Here, you are urged and encouraged to run your mouths about something important.

Thursday, October 18, 2012

How much does the Republican establishment hate Todd Akin?

The three most prominent faces of resistance to Rep. Todd Akin in his Senate race with Claire McCaskill (D-MO) are Karl Rove, RNC Chairman Reince Priebus, and Senator John Cornyn (R-TX), chairman of the National Republican Senatorial Committee. We already know that Rove's feelings of disgust for Akin reach the level of joking about the congressman's murder to a bunch of wealthy donors. Since Priebus and Cornyn appear to be following Rove's lead when it comes to withholding financial support for Akin, is it worth asking how much influence the former Bush senior adviser has over them?

When Akin made a bizarre comment during an interview in August about 'legitimate rape', the establishment suddenly had an excuse to withdraw its support while also calling for Akin to step down.

Earlier this year, Cliff Kincaid produced a source who charged that one of the reasons Rove so detests Akin is that the latter simply would not vote the establishment line during the Bush administration, to include "No Child left Behind". Which is the bigger mistake, Akin's comment this past August or that woeful piece of legislation? Akin's comment or Rove's joke about murdering him for staying in the race despite pressure to drop out?

Rove, et. al. also had a plausible excuse for denying financial support because Akin fell so far back in the polls, it would have been money wasted.

There's a problem. Akin has been scratching back into the race and still is getting no support from the establishment.

Now, the Akin campaign is outright claiming that Rove, et. al. would rather have McCaskill win than see Todd Akin take her seat.

Via Daily Caller:
Republican Rep. Todd Akin’s campaign is accusing influential GOP-affiliated organizations that refuse to spend money to help the Republican senate candidate of genuinely wanting Democratic Sen. Claire McCaskill to win the hotly contested senate contest in Missouri.

Rick Tyler, a senior adviser to Akin, told The Daily Caller this week that Karl Rove’s Crossroads GPS and Texas Republican Sen. John Cornyn’s National Republican Senatorial Committee are trying to undermine Akin.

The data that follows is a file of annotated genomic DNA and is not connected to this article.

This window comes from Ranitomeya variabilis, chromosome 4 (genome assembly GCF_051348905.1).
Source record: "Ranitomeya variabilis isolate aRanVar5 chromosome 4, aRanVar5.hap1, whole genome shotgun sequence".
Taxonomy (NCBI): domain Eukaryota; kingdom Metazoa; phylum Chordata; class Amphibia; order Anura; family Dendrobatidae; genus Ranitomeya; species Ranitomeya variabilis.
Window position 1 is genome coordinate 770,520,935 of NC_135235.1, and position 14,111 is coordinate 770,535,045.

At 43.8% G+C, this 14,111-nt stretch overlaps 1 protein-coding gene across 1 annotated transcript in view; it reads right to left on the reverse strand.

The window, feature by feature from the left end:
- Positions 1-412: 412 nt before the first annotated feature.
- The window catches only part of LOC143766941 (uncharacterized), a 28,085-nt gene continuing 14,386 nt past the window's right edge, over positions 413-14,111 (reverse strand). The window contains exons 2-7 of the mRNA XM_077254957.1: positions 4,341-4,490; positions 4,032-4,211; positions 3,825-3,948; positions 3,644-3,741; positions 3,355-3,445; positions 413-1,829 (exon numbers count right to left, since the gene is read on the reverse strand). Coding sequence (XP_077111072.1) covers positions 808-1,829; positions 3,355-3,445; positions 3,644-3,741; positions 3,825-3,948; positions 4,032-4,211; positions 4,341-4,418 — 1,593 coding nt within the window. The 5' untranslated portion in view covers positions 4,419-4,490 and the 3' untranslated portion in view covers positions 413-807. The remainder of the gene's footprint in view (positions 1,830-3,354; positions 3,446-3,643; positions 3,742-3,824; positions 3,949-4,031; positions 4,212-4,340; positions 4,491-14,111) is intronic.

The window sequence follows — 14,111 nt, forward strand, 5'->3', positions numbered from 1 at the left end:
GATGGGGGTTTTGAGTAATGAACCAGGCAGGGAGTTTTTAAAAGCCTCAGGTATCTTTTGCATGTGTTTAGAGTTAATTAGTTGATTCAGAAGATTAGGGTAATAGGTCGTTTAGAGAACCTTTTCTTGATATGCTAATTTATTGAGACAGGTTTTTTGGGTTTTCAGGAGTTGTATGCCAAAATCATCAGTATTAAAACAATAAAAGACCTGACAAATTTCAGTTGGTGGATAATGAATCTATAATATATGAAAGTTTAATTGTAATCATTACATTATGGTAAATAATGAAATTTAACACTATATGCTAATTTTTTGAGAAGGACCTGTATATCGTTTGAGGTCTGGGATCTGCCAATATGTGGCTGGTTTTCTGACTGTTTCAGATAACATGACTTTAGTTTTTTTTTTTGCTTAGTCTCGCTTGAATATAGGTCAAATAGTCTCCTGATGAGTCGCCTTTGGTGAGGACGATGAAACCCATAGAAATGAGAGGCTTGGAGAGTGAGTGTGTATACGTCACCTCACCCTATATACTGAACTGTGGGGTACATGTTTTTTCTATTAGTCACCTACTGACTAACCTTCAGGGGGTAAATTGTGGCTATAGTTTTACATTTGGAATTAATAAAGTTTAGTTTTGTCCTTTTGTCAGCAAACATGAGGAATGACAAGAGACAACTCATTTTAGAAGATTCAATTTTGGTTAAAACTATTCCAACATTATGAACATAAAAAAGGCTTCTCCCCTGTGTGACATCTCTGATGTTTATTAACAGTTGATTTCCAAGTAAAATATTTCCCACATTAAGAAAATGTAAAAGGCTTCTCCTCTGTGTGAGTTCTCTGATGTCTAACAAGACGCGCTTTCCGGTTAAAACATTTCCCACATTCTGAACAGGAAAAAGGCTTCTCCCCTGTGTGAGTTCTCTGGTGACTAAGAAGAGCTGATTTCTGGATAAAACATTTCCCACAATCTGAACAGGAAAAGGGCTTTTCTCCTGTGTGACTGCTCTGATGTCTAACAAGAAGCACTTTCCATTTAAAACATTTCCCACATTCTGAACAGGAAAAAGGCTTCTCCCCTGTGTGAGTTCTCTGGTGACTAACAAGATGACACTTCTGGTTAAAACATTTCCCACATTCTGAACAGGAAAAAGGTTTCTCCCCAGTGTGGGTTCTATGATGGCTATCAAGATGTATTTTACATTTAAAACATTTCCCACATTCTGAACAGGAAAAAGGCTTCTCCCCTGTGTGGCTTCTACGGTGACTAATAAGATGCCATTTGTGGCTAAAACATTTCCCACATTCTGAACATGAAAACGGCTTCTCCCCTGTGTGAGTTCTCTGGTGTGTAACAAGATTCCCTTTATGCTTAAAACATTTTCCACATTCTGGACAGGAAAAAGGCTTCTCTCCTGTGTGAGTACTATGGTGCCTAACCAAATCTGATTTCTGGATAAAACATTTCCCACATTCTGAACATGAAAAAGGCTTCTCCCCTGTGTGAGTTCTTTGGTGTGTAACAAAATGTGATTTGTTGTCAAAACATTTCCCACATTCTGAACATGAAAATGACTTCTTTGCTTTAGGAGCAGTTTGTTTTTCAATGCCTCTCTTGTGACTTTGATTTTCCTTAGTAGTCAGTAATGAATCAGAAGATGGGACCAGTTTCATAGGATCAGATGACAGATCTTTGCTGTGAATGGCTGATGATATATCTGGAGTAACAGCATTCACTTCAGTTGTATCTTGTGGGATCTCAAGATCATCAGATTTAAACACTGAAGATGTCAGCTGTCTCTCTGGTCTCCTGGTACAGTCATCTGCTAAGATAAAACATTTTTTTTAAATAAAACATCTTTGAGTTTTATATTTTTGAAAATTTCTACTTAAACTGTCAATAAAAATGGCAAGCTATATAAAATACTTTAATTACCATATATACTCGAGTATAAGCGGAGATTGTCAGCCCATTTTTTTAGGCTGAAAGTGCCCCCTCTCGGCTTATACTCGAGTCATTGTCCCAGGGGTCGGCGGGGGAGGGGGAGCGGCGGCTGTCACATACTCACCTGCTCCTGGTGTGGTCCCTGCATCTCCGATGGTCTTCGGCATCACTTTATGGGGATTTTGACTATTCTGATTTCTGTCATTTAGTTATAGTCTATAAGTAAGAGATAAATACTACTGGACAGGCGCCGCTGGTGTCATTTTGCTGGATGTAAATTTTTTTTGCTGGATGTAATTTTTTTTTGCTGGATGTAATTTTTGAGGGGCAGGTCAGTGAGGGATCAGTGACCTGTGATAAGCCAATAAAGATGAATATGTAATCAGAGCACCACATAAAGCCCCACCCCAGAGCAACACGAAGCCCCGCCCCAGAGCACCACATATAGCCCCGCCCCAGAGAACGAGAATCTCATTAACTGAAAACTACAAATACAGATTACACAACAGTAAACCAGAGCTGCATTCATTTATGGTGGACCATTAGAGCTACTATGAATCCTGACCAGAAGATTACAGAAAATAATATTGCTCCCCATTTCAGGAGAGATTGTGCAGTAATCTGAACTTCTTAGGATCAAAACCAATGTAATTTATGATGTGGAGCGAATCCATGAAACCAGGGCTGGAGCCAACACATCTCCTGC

“I believed at one time they did want Akin to win, even though they didn’t want to admit it,” Tyler told TheDC. “I’m convinced now they don’t want Akin to win.”

In August, Akin told a news station that “the female body has ways to try to shut the whole thing down” if a “legitimate rape” occurs, prompting outrage and condemnation from both sides of the political aisle.

The race might even determine which party will control the U.S. Senate next year. But both Crossroads GPS and the NRSC, which are spending millions to help Republican Senate candidates across the country, vowed not to support Akin in any way after they determined his rape comment threatened to hurt other Republican candidates across the country, according to Tyler.

“It is incomprehensible to me how Rove and Crossroads GPS and the NRSC could possibly stay out of this race” unless they want Akin to lose in November, Tyler told TheDC in a phone interview.
The establishment is choosing to put itself into a box here. If Akin wins, the fire within the conservative wing of the Republican party will be given a huge dose of oxygen because a conservative candidate will have triumphed over prominent liberal incumbent without the help of the establishment. If Akin loses, especially if by a narrow margin, it will have meant establishment pride triumphed over conservatism at best, and that extreme liberals are preferred over conservative Republicans at worst.

Another dynamic is at work here is the establishment's double standard. Mitt Romney was their guy; he won. Conservative voters were not happy with the selection. The establishment asked conservative voters to get behind their guy whether they liked him or not. Conservative voters did just that. In fact, in the wake of Romney's first two debate performances, conservative support for him has reached an energized high.

The natural inverse would be that if a conservative candidate is going against a liberal incumbent, the establishment should do the same.

In the case of Rove, Priebus, and Cornyn, hypocrisy appears to be on full display.

St. Louis Fox Television affiliate KTVI has a news report on tonight's debate between Akin and McCaskill:

Read entire DC piece.

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